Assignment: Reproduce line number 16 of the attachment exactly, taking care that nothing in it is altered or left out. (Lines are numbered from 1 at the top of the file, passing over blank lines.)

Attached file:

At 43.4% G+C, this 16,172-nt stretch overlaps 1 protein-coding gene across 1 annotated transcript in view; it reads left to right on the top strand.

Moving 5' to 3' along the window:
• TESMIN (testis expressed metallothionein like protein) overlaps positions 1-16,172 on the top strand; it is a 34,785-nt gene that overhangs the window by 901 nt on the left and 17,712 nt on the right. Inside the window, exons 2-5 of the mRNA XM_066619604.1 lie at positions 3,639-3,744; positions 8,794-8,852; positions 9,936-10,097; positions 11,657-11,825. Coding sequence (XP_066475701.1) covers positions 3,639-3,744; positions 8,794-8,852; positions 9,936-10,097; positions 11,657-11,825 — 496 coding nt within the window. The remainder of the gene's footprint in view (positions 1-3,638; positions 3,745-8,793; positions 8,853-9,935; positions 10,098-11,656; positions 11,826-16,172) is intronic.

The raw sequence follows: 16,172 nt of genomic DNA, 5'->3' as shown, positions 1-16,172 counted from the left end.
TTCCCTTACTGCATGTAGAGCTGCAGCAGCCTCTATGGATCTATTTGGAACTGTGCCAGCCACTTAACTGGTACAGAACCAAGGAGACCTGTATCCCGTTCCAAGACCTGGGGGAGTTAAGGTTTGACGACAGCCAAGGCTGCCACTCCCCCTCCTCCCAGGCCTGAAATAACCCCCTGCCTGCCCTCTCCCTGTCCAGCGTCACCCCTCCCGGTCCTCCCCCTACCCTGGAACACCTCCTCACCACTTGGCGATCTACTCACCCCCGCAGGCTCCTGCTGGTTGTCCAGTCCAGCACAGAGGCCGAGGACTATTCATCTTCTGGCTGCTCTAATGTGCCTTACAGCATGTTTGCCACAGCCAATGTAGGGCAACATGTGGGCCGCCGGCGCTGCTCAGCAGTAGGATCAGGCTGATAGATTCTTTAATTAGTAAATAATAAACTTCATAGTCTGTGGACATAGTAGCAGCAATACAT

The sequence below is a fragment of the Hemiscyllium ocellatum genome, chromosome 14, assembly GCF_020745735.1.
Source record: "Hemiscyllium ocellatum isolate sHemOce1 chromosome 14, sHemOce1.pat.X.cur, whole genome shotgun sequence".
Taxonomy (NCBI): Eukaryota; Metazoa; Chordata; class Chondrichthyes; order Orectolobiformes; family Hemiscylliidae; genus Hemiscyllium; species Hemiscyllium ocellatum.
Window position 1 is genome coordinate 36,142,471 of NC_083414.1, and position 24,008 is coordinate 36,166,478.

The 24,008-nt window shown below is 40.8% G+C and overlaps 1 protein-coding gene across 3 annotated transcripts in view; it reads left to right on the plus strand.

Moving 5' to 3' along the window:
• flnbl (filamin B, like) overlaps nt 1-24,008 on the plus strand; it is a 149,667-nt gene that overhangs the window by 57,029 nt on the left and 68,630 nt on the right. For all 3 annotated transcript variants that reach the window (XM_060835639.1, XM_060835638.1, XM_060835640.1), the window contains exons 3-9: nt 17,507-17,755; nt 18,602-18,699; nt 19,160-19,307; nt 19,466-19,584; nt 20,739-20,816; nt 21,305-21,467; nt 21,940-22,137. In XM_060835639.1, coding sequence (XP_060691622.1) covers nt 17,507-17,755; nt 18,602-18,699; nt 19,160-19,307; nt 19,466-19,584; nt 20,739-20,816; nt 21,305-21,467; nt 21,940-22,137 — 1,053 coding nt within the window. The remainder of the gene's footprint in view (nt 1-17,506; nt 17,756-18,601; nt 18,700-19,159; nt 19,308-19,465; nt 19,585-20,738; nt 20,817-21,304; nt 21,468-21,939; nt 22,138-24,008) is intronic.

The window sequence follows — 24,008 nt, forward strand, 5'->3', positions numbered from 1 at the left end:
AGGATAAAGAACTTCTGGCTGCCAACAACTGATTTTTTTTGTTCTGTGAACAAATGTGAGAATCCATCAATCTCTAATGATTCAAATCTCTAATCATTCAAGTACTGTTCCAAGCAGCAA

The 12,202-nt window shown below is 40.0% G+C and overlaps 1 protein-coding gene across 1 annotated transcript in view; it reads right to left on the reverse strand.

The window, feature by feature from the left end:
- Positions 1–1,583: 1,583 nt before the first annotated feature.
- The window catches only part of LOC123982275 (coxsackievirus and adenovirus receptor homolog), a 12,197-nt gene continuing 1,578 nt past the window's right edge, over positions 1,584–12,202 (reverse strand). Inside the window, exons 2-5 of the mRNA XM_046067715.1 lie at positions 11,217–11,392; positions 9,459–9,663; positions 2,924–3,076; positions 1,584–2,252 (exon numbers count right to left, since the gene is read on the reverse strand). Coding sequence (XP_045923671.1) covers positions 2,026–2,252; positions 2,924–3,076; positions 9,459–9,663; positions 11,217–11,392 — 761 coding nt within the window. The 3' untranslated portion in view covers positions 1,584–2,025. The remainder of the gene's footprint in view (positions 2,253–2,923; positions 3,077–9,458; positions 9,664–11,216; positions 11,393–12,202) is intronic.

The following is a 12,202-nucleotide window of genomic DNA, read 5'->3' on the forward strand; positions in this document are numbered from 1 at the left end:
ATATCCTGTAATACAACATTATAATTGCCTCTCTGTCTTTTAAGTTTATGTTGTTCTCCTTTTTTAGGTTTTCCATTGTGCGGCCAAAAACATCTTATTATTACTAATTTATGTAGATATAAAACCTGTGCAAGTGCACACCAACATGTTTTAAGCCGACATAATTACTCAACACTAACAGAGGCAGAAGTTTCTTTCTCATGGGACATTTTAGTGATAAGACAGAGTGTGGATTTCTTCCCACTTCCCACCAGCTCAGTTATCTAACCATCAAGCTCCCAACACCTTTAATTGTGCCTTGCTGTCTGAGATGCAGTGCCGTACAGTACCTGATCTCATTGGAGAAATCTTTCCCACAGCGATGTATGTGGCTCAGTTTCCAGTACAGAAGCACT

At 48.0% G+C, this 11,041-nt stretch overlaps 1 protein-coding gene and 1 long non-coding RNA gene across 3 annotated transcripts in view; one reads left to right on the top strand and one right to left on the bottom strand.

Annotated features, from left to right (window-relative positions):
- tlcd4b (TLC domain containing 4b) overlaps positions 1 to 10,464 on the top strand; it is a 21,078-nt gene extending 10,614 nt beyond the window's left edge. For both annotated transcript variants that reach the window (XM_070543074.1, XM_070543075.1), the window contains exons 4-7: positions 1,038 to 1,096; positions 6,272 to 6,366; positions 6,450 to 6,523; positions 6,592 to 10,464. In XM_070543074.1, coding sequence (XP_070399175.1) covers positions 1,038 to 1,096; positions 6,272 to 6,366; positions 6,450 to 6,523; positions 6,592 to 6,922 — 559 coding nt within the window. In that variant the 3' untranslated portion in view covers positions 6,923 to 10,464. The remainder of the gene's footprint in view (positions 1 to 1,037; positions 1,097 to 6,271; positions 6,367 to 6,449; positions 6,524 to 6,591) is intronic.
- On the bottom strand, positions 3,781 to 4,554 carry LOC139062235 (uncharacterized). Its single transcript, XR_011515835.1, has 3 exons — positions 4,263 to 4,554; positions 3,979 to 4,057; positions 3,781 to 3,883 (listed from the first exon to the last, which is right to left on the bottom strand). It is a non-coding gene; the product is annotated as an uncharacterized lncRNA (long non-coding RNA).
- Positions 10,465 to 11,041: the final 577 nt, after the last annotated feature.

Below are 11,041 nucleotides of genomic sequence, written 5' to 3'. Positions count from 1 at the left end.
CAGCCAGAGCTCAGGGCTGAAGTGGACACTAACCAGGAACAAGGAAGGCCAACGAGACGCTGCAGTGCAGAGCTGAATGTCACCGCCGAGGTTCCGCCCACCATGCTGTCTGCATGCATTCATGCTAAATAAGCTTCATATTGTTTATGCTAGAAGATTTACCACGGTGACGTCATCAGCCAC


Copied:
The window, feature by feature from the left end: